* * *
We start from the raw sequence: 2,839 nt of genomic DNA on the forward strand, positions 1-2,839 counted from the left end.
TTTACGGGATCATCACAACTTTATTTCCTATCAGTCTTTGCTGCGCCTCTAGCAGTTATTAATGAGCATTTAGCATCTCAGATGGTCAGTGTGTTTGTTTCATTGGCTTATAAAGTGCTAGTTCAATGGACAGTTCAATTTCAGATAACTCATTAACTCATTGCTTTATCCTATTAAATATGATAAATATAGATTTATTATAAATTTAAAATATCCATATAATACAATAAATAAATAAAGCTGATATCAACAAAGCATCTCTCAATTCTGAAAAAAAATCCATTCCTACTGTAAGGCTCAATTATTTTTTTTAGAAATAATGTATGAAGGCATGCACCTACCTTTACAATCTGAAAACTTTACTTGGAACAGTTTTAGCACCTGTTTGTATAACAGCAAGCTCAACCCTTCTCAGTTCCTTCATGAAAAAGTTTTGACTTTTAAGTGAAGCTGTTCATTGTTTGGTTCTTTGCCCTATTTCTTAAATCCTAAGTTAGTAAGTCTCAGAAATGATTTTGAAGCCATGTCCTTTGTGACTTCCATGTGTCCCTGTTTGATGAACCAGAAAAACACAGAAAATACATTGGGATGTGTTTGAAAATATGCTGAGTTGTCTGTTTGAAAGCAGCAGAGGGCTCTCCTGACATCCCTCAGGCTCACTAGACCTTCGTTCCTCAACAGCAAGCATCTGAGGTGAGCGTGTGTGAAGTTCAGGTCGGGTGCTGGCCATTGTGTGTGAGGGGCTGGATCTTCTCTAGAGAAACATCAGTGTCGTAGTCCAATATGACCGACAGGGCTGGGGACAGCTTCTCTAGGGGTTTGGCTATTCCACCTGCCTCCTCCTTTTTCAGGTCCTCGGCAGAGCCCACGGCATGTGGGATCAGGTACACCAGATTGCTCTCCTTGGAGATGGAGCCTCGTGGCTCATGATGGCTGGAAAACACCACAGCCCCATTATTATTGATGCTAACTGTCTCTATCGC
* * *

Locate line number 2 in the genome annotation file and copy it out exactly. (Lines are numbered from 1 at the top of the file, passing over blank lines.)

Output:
TTTACGGGATCATCACAACTTTATTTCCTATCAGTCTTTGCTGCGCCTCTAGCAGTTATTAATGAGCATTTAGCATCTCAGATGGTCAGTGTGTTTGTTTCATTGGCTTATAAAGTGCTAGTTCAATGGACAGTTCAATTTCAGATAACTCATTAACTCATTGCTTTATCCTATTAAATATGATAAATATAGATTTATTATAAATTTAAAATATCCATATAATACAATAAATAAATAAAGCTGATATCAACAAAGCATCTCTCAATTCTGAAAAAAAATCCATTCCTACTGTAAGGCTCAATTATTTTTTTTAGAAATAATGTATGAAGGCATGCACCTACCTTTACAATCTGAAAACTTTACTTGGAACAGTTTTAGCACCTGTTTGTATAACAGCAAGCTCAACCCTTCTCAGTTCCTTCATGAAAAAGTTTTGACTTTTAAGTGAAGCTGTTCATTGTTTGGTTCTTTGCCCTATTTCTTAAATCCTAAGTTAGTAAGTCTCAGAAATGATTTTGAAGCCATGTCCTTTGTGACTTCCATGTGTCCCTGTTTGATGAACCAGAAAAACACAGAAAATACATTGGGATGTGTTTGAAAATATGCTGAGTTGTCTGTTTGAAAGCAGCAGAGGGCTCTCCTGACATCCCTCAGGCTCACTAGACCTTCGTTCCTCAACAGCAAGCATCTGAGGTGAGCGTGTGTGAAGTTCAGGTCGGGTGCTGGCCATTGTGTGTGAGGGGCTGGATCTTCTCTAGAGAAACATCAGTGTCGTAGTCCAATATGACCGACAGGGCTGGGGACAGCTTCTCTAGGGGTTTGGCTATTCCACCTGCCTCCTCCTTTTTCAGGTCCTCGGCAGAGCCCACGGCATGTGGGATCAGGTACACCAGATTGCTCTCCTTGGAGATGGAGCCTCGTGGCTCATGATGGCTGGAAAACACCACAGCCCCATTATTATTGATGCTAACTGTCTCTATCGC